People with Disabilities Help Minnesota's Human Services Department Clear Paper Jam and Prepare for Moving Day
Team approach, regular office setting and new challenges prove rewarding in major push to transfer paper records to electronic files in advance of department's shift to new Human Services building in St. Paul
"I like the whole program, I enjoy it," says Jeff Shaffer, of North Branch, Minn., commenting about his work as part of a major document imaging project at the Minnesota Department of Human Services in St. Paul. "I'm going to stay with the team."
His team is one of four work groups of people with developmental disabilities involved in an innovative project to transfer paper records to computer files.
The Department of Human Services is scheduled to move many of its operating units into the new Elmer L. Andersen Human Services Building in the fall of 2005, but traditional paper files will give way to electronic files for storage and retrieval. A key goal of the Department is to reduce its paper storage needs by 50 percent prior to the move.
To get the job done, and to expand work opportunities for people with disabilities, participants from four of the Department's day training and habilitation services are being given the chance to gain real work experience and earn income while meeting DHS needs.
Heidi Forbes, a placement coordinator with Minnesota State Operated Community Services (MSOCS), which operates the services, says, "everyone really wants to be here. They've chosen to be here."
Saying the scanning project is huge, Forbes notes that most of the people have never worked on a computer and that they are gaining new work and life skills. "For many of the individuals, transportation issues are the biggest concern," she said.
Ben Dahl, the supervisor of the document conversion area, with 15 years service in Human Services, says, "Heidi has chosen really good people." Dahl and Forbes work as a team, with Dahl interacting with the units within DHS that need services, while Forbes oversees the people who are doing the work. There are job coaches available to provide support as needed for the employees.
The employee teams all have names: the Vikings, who work from 8 a.m. to 12 noon; the Early Birds, starting at 7 a.m. and going to 11 a.m.; and the Stars and the Wild, who work from 11 a.m. to 3 p.m. Trina Lewis is a member of the Wild and much of her time is spent removing staples from documents so that they can be run through a scanner. "It's a job," she said, adding that she sees this as a step toward moving on to another office job in the future.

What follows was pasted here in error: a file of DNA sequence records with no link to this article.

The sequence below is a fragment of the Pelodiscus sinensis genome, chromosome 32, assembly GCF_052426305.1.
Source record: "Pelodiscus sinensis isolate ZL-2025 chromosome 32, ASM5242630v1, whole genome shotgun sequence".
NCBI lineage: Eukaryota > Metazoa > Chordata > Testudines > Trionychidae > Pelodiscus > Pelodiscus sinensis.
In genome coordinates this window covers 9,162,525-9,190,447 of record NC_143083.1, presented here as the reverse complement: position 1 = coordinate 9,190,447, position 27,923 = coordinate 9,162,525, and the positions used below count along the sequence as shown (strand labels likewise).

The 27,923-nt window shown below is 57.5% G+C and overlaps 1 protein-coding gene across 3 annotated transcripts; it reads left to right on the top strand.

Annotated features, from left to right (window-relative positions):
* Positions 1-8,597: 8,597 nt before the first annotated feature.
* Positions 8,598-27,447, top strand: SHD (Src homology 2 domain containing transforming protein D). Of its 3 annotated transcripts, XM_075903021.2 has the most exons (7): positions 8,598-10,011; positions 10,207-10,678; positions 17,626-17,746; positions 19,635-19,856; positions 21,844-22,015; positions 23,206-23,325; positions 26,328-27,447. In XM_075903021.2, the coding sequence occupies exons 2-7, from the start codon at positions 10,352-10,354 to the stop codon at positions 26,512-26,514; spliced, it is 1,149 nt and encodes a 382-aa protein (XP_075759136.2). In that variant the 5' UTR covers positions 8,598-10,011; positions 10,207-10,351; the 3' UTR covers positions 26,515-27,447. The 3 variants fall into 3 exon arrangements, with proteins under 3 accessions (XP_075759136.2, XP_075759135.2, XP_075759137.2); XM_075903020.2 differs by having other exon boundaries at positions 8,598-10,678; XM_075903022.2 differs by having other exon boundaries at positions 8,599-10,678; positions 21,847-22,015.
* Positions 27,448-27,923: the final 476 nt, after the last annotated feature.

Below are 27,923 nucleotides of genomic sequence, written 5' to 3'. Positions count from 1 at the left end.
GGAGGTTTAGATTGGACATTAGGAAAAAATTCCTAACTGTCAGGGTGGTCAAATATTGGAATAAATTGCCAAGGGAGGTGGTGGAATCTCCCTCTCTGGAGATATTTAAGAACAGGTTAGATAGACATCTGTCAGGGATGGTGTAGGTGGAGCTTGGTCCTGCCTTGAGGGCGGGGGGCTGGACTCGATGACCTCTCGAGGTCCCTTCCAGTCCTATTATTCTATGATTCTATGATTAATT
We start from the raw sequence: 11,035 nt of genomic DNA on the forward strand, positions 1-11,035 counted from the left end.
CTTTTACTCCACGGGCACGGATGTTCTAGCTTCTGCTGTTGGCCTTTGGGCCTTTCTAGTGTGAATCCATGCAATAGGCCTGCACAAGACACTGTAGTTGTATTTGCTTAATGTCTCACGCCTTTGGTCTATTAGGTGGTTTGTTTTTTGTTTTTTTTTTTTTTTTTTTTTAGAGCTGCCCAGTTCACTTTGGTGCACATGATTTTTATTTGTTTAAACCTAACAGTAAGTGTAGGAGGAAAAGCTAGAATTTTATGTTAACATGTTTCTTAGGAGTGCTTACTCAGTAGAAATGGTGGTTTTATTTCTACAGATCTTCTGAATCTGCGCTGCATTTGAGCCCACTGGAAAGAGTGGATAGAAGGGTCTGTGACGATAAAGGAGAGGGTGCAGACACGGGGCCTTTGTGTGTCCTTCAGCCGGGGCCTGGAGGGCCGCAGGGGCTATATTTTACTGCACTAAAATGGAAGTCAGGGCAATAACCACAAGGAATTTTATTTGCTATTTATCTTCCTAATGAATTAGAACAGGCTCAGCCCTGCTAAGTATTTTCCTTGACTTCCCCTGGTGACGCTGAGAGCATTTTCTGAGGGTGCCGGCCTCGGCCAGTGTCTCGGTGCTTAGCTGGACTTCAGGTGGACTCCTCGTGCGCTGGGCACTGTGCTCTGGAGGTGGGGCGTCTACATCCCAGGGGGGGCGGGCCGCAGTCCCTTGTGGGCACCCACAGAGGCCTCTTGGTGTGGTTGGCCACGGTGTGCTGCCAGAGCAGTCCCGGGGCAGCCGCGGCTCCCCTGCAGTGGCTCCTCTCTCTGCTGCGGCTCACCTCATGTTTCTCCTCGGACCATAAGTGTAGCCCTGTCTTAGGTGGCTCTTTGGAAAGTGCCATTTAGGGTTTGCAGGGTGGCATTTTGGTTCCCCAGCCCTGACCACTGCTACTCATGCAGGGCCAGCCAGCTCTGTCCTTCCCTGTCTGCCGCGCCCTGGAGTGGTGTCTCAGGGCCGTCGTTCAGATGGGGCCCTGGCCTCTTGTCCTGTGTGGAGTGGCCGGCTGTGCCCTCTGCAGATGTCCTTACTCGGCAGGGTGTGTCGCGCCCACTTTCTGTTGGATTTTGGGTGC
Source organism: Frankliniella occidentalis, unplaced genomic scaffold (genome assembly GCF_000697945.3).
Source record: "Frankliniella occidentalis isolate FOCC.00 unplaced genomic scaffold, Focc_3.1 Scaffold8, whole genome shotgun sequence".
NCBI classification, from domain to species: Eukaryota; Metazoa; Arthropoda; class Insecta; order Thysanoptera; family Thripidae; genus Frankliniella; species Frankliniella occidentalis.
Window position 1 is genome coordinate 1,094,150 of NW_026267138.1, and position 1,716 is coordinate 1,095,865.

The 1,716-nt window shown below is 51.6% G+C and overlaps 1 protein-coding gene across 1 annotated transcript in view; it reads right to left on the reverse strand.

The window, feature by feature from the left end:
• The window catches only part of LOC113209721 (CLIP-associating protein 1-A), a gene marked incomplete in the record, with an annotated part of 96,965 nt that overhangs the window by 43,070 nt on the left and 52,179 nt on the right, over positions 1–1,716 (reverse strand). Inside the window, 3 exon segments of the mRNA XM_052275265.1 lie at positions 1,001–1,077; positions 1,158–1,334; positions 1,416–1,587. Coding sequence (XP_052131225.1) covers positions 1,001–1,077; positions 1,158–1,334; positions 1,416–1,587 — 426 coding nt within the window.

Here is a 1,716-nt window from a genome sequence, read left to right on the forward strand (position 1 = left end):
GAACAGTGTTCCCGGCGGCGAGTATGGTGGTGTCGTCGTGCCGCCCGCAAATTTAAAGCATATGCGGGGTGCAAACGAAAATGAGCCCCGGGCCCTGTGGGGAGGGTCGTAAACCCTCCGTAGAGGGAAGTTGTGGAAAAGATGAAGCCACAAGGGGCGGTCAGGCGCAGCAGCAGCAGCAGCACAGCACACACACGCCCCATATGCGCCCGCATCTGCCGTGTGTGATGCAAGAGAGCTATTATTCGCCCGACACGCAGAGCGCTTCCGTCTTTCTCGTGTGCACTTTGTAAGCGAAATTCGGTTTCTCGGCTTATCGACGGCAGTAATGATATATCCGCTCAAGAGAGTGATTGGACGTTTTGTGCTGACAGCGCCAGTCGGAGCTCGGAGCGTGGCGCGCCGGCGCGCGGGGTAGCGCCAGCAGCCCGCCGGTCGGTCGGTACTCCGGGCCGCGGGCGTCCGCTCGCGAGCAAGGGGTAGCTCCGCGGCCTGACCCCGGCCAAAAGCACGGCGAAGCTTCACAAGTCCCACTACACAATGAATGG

"I was scared and nervous at first, but now I'm used to it," said Patrick Ferrick, who does data entry for the project. He says he now feels more comfortable using the keyboard, and even went to his first office party last December.
Kim Gabel is able to live a more independent life and has worked in office settings previously. She was with a Goodwill/Easter Seals community rehabilitation program. Employed on the DHS program since October 2004, Gabel says she wants to stay as long as possible. "I love to be here, after being out of work for two-and-a-half years," she said. Gabel wants to learn more about computers and is in the process of getting her GED.
The supervisor of vocational support services for MSOCS, Susan Carlson, says she believes that the teams of workers from the day training and habilitation services in Isanti, Bloomington, Vadnais Heights and Fridley have succeeded in the mission of providing valuable support to DHS, while building self esteem among the individuals involved and increasing their repertoire of work skills. "High quality standards have to be met," she said, noting that much of the activity involves private or sensitive information and that confidentiality must be maintained.
"We have to be a good resource for employers," said Carlson, explaining that she is pleased that the project of converting stored paper documents to electronic images may be lengthened to an 18-to-24 month period. "Overall, I'm really glad how well it has gone."
This innovative project has brought benefits to all concerned. The project's employees, all with developmental and other disabilities, earn minimum wage, strengthen their work skills and have the opportunity to learn the culture of a work environment. These workers enjoy most of the same amenities as regular DHS employees, such as the employee cafeteria, name badges, and the like. They also learn new skills that may prepare them for other job opportunities in the future.
"My hope is that there could be a continuing role for people with disabilities in this area in records management and doing the document imaging work," said Forbes. "It is good for the department and helps provide important job opportunities for these people.
Supervisor Carlson of MSOCS thinks the type of work involved so readily lends itself to use in other settings, both in the public and private sectors. "The potential is awesome," said Carlson, "when you think of the opportunities for this across the state."
The executive director of the Minnesota Governor's Council on Developmental Disabilities, Colleen Wieck, Ph.D., said she believes the area of electronic document imaging has great potential for expanding employment opportunities for people with disabilities. "There are a great many organizations in the state with a need for such work, including government agencies, nonprofits and private companies, and I would hope that they would consider employing people with developmental disabilities in these document imaging activities."
The Council has prepared materials detailing how such projects may be undertaken. Those interested in receiving additional information are urged to go to the Council's website, www.mncdd.org, or call the Council at 651-296-4018, or toll free, 877-348-0505.